• Thin wall, r i / t > 20 . In this case, the effect of the thickness is not considered, hence the radial stress ( σ r ) is not taken into account, since it is assumed that the tangential stress ( σ θ ) is much larger than the radial stress, which is therefore ignored; the expressions for these stresses [20] are:
    Tangential stress:
    σ θ = P r / t
    Axial stress:
    σ z = P r / 2 t
    Radial stress:
    σ r = 0
    These expressions relate internal pressure (P), radius (r) and thickness (t). For the case of the radius, we assume (since thickness is not considered) that both internal and external radii are equal ( r i = r o ). Some authors use the mean radius ( r m ), which is more accurate.
    In our case, what we can measure are deformations and not stresses, but through Hooke’s Law [22], which relates tensions and deformations (Equations (5) and (6)) within the linear elastic regime, it is possible to relate the deformation caused by the internal pressure of the gauge because our extinguisher works in this regime.
    σ i j = E ε i j
    The linear modulus of elasticity (E) is a known characteristic of the material, and ε i j is the deformation measured with the gauge, where the subscripts ij indicate the direction in which the deformation occurs.
    In radial systems, the spatial directions x,y,z are replaced by the radial direction (r), tangential ( θ ) and z is maintained.
    The objective of this work was to relate the deformation ( ε ) with the pressure (P) that it produces; we can relate the values of P with ε since we know the stress values as functions of the pressure (Equations (1) and (2)) and the value of the deformation ( ε ) is obtained directly from the gauge. Depending on how the gauge is positioned on the container, it is measured. If the gauge is positioned in the axial direction, the value of ε z is measured and if it is placed tangentially, ε θ is obtained.
    σ r , θ , z = E ε r , θ , z
    Then the value of the tangential stress (Equation (1)) is introduced in Equation (5); thus, via algebra, we can obtain the internal pressure of the vessel (Equation (6)) since it presents the relation P vs. ε θ according to known geometrical parameters and material properties, in this case, the Young’s modulus (E), and the Poisson’s ratio ( ν ), which is a parameter of the material and is provided by the manufacturer or obtained through mechanical test. We operate in the same way to obtain the relationship between P and ε z (Equation (7)). In thin wall cases, the radial direction deformation value is ignored, and the gauge cannot be placed in this direction.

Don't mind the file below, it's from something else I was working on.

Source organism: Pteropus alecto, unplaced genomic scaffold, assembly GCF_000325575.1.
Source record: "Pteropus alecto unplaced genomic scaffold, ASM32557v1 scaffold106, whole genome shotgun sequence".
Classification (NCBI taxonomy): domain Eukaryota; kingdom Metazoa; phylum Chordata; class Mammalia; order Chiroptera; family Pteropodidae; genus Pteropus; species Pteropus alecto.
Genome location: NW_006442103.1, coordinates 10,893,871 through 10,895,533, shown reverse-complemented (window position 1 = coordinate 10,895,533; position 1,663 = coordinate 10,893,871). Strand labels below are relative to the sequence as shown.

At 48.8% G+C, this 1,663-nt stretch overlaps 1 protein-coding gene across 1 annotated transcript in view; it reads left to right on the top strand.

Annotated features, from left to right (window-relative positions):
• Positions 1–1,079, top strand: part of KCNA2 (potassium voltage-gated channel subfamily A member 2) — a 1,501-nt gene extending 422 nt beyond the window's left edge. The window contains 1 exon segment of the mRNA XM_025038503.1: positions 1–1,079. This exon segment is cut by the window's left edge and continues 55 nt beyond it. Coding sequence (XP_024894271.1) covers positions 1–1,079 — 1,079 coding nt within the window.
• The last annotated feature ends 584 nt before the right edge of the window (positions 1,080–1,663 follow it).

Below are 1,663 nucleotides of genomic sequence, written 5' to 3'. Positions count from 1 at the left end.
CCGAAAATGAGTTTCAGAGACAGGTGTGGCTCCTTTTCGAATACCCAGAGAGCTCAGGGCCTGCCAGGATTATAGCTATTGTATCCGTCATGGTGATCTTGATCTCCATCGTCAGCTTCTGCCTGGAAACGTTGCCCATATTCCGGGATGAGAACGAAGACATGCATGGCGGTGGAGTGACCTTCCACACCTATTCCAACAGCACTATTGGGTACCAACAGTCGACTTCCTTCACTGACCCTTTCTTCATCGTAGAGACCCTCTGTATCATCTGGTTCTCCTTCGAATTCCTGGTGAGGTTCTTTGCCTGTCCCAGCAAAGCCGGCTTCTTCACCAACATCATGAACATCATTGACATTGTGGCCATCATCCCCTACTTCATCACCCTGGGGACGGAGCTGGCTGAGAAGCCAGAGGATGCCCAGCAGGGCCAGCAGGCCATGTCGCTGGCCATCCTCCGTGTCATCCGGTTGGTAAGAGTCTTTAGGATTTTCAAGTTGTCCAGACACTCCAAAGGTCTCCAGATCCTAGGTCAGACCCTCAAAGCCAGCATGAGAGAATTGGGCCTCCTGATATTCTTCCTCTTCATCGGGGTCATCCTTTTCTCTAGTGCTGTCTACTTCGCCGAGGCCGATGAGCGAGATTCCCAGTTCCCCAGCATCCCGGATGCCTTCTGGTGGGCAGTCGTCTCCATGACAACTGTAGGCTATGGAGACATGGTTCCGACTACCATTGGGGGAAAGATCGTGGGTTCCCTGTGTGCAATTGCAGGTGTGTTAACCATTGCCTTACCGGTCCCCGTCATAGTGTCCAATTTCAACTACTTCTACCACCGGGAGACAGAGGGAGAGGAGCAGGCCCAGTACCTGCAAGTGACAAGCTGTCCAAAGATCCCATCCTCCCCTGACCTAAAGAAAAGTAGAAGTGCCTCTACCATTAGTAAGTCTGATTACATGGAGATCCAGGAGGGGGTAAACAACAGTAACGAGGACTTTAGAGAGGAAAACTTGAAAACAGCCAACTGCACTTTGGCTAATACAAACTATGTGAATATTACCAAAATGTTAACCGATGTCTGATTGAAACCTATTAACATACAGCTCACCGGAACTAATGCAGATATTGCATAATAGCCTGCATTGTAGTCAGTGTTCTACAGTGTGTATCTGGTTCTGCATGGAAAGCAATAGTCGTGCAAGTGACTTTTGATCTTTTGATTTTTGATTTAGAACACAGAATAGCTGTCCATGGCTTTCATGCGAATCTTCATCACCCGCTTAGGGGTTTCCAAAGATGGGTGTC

A large diameter fire extinguisher with a common pressurization (13 bar) is a thin-walled type of fire extinguisher (wheeled extinguisher and extinguishing tanks). In Equation (5), the values measured by the gauge in tangential direction together with Equation (1) are replaced by Equation (6). Similarly, we operate in the z (axial) direction, providing Equation (7), which is the expression to be used in metal containers, since in the radial direction the deformation value is ignored and the gauge cannot be placed.
    Measurement of the deformation in tangential direction:
    P = ε θ E t r m
    Measurement of axial deformation:
    P = ε z E 2 t r m
    Most of the portable devices are pressurized to 13 bar and their diameters are larger than the thickness (especially in wheeled extinguisher and extinguishing tanks) with the aim of optimizing the volume, thus thin wall is the most common situation, except the CO 2 devices due to the high pressure.
  • Thick wall, r i / t < 20 In this case, the idea is the same, but the formulation is more complex because it is not possible to apply the simplification of negligible thickness in the equations, as it does have an influence here. In Figure 1, we see that the internal pressure generates a series of stresses that will deform the material, as shown in Figure 2. In Figure 2, we can see an undeformed and a deformed element, where the value of the deformation can be calculated by applying finite differences in such a way that we can obtain the value of the deformation according to the displacements.
    Equations (8) and (9) allow relating deformations to stress, and are fundamental equations exposed in the Fundamentals of Machine Elements deformation theory [23]. These equations are used in the following steps for the calculation of pressure.
    ε r = δ r + δ r r d r δ r d r = δ r r
    ε θ = ( r + δ r ) d θ r d θ r d θ = δ r r